In the context of a school visit to a science museum, both words are possible. Neither would violate any grammar rules, but excursion may sound a little unnatural and forced.
Bobby's class is taking a trip to the science museum on Friday.
Bobby's class is taking an excursion to the science museum on Friday.
In my mind, the first sentence sounds more natural – possibly because, in schools, such events are often called field trips. Plus, excusion simply seems like too fancy a word to use for an ordinary field trip.
However, let's say I volunteer to be a chaperone on the trip, and I'm talking to a coworker about it the following Monday. I might say:
I chaperoned Bobby's field trip to the museum last Friday. It was a nice little trip.
I chaperoned Bobby's field trip to the museum last Friday. It was a nice little excursion.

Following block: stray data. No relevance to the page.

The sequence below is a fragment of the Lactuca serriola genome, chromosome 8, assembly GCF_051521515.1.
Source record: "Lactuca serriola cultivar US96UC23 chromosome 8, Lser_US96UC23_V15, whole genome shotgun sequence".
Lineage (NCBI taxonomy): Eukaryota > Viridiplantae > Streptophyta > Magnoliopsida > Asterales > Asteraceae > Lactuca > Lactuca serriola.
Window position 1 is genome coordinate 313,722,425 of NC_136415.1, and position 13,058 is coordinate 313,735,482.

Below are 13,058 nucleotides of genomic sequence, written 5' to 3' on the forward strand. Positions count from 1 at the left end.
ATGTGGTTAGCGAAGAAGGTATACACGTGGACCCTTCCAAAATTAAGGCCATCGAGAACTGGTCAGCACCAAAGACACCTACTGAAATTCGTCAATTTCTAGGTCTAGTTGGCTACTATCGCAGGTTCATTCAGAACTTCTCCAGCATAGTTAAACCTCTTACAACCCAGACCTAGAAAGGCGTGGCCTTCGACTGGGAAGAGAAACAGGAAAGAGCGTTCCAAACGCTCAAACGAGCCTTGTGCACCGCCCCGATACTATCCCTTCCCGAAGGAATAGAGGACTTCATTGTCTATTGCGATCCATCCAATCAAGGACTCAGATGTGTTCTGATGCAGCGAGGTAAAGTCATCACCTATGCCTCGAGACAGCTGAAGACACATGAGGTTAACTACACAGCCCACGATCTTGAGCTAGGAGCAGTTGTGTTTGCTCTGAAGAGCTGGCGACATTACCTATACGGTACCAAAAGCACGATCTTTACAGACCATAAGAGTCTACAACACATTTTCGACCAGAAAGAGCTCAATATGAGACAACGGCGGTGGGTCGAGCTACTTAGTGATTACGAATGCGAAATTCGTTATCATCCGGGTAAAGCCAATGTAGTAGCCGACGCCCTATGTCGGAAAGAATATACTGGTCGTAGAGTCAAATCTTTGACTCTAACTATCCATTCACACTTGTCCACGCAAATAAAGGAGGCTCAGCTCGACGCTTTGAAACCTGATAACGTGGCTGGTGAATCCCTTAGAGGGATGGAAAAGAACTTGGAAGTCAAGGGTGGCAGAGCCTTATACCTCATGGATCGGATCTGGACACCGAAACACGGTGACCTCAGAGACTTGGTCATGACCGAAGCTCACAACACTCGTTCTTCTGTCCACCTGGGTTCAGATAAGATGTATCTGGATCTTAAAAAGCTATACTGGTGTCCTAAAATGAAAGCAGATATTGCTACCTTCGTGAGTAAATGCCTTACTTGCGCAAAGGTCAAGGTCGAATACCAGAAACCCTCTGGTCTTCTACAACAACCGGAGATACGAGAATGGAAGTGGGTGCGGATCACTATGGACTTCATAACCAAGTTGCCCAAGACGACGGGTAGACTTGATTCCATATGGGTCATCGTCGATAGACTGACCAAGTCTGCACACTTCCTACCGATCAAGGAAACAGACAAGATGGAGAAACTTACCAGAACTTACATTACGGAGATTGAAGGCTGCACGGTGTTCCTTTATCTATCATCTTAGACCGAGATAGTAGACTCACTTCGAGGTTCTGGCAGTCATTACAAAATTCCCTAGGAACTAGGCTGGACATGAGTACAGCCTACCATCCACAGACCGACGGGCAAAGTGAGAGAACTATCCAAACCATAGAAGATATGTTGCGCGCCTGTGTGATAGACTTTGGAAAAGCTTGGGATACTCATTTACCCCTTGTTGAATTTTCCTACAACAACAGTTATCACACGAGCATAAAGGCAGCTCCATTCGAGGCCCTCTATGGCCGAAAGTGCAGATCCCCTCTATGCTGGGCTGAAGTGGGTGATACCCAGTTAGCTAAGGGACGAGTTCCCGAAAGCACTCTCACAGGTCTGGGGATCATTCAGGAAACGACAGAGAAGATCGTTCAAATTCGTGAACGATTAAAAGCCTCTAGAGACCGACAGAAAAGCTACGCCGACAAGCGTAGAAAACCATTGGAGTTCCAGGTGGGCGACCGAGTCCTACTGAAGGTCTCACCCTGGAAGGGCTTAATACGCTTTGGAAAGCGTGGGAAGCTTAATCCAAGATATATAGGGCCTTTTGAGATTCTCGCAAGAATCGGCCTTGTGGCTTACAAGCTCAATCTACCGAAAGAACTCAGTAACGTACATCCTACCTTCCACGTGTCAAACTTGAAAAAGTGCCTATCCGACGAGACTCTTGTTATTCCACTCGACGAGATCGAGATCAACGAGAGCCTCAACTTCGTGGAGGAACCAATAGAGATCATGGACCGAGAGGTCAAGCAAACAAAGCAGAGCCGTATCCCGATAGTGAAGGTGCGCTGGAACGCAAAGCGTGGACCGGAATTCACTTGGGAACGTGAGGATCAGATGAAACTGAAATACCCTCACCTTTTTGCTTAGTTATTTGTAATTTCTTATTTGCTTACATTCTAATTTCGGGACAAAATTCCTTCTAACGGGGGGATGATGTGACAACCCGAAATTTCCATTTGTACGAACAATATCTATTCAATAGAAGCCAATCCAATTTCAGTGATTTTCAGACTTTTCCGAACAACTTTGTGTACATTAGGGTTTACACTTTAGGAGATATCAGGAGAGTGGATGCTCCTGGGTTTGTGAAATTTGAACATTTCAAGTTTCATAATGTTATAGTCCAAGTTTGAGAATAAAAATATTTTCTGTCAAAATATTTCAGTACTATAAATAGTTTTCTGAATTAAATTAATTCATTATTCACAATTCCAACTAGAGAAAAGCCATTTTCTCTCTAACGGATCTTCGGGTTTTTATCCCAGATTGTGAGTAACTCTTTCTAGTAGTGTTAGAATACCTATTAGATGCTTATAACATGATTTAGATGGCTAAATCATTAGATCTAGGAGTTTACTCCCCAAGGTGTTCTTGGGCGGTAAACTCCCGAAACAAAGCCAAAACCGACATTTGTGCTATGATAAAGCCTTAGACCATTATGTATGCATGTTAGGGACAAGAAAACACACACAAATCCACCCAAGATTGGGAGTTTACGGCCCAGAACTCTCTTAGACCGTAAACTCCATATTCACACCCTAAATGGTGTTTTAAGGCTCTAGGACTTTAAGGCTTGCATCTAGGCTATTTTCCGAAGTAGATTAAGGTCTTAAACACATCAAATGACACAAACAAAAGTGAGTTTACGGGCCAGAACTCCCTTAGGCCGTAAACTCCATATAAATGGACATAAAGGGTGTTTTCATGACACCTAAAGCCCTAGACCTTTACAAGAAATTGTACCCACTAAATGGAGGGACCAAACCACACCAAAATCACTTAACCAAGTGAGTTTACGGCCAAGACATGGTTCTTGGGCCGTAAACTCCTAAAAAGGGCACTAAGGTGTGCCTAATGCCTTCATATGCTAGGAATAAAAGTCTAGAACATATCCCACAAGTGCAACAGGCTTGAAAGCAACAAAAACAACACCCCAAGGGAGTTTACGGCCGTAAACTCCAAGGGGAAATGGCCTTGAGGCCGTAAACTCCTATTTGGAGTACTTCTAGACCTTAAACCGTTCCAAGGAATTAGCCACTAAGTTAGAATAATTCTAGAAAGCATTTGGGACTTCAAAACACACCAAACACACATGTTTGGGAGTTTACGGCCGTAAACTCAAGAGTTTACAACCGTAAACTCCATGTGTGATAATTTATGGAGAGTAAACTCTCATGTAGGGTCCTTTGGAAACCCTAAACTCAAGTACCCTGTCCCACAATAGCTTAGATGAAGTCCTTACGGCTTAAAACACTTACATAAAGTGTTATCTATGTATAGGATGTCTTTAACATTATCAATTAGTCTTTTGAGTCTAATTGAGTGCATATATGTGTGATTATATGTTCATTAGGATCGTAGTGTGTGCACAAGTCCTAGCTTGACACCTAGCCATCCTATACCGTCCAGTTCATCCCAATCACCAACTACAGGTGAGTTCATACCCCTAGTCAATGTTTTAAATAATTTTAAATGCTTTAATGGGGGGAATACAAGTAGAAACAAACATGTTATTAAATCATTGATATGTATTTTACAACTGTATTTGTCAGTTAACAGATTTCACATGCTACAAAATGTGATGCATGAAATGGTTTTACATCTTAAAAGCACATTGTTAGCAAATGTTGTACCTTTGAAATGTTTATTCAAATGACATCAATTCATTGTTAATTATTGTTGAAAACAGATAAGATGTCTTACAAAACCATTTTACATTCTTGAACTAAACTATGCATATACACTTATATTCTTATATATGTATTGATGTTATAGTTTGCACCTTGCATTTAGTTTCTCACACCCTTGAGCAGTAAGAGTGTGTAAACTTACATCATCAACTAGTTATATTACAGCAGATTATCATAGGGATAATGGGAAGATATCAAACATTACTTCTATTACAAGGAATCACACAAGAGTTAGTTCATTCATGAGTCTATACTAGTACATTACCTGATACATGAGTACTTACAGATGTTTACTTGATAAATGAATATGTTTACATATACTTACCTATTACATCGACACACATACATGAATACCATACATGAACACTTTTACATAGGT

In this case, I like the second one better. For one, it avoids reusing the word "trip" (by the way, such repetition isn't always bad, although it can play a factor in word selection). More importantly, though, excursion seems to fit better in the context of "nice little" – particularly if I'm trying to emphasize that part of my enjoyment stemmed from the fact that I got out of my workplace for a day.
In short, when choosing between two synonyms, context often plays a major part in choosing which word to use. Oftentimes, the simpler, more common word is the better one to use, because the fancier word sounds pretentious or unnatural. However, at other times, the synonym might carry some small nuance that makes it a better choice. Going back to the comment you made, excursion might also be a better word if the class is taking a four-day trip to the national capital. In that case trip seems like too ordinary a word for such an elaborate undertaking – one that involves hotel stays and multiple destinations.
Avoid using less common words like excursion just for the sake of sounding erudite. As often than not, such efforts will backfire. Only time and experience can help you decide if a fancy synonym would improve your sentence, or seem like an unnatual force-fit.